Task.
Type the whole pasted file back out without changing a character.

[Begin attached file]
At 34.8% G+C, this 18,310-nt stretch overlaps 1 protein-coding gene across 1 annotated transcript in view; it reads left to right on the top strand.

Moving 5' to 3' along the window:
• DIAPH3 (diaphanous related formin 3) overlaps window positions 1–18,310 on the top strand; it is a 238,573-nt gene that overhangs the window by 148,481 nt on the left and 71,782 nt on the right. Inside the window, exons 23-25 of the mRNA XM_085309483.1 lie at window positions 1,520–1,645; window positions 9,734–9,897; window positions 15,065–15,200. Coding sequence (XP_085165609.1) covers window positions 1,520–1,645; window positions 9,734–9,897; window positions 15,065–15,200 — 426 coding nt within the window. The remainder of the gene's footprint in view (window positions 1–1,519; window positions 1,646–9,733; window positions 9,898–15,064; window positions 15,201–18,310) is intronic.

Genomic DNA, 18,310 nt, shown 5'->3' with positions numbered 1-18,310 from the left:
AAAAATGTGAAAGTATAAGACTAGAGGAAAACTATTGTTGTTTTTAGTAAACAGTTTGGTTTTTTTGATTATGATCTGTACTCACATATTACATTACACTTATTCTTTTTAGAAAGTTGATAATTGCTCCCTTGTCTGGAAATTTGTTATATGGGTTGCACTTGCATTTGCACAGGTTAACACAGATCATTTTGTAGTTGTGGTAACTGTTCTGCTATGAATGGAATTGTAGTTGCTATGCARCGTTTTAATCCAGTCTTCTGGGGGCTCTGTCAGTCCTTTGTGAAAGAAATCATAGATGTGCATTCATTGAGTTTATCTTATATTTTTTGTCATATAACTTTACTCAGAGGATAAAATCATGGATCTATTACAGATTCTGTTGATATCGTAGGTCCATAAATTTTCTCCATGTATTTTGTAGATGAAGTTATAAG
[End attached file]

At 34.8% G+C, this 18,310-nt stretch overlaps 1 protein-coding gene across 1 annotated transcript in view; it reads left to right on the top strand.

Moving 5' to 3' along the window:
• DIAPH3 (diaphanous related formin 3) overlaps window positions 1–18,310 on the top strand; it is a 238,573-nt gene that overhangs the window by 148,481 nt on the left and 71,782 nt on the right. Inside the window, exons 23-25 of the mRNA XM_085309483.1 lie at window positions 1,520–1,645; window positions 9,734–9,897; window positions 15,065–15,200. Coding sequence (XP_085165609.1) covers window positions 1,520–1,645; window positions 9,734–9,897; window positions 15,065–15,200 — 426 coding nt within the window. The remainder of the gene's footprint in view (window positions 1–1,519; window positions 1,646–9,733; window positions 9,898–15,064; window positions 15,201–18,310) is intronic.

Genomic DNA, 18,310 nt, shown 5'->3' with positions numbered 1-18,310 from the left:
AAAAATGTGAAAGTATAAGACTAGAGGAAAACTATTGTTGTTTTTAGTAAACAGTTTGGTTTTTTTGATTATGATCTGTACTCACATATTACATTACACTTATTCTTTTTAGAAAGTTGATAATTGCTCCCTTGTCTGGAAATTTGTTATATGGGTTGCACTTGCATTTGCACAGGTTAACACAGATCATTTTGTAGTTGTGGTAACTGTTCTGCTATGAATGGAATTGTAGTTGCTATGCARCGTTTTAATCCAGTCTTCTGGGGGCTCTGTCAGTCCTTTGTGAAAGAAATCATAGATGTGCATTCATTGAGTTTATCTTATATTTTTTGTCATATAACTTTACTCAGAGGATAAAATCATGGATCTATTACAGATTCTGTTGATATCGTAGGTCCATAAATTTTCTCCATGTATTTTGTAGATGAAGTTATAAG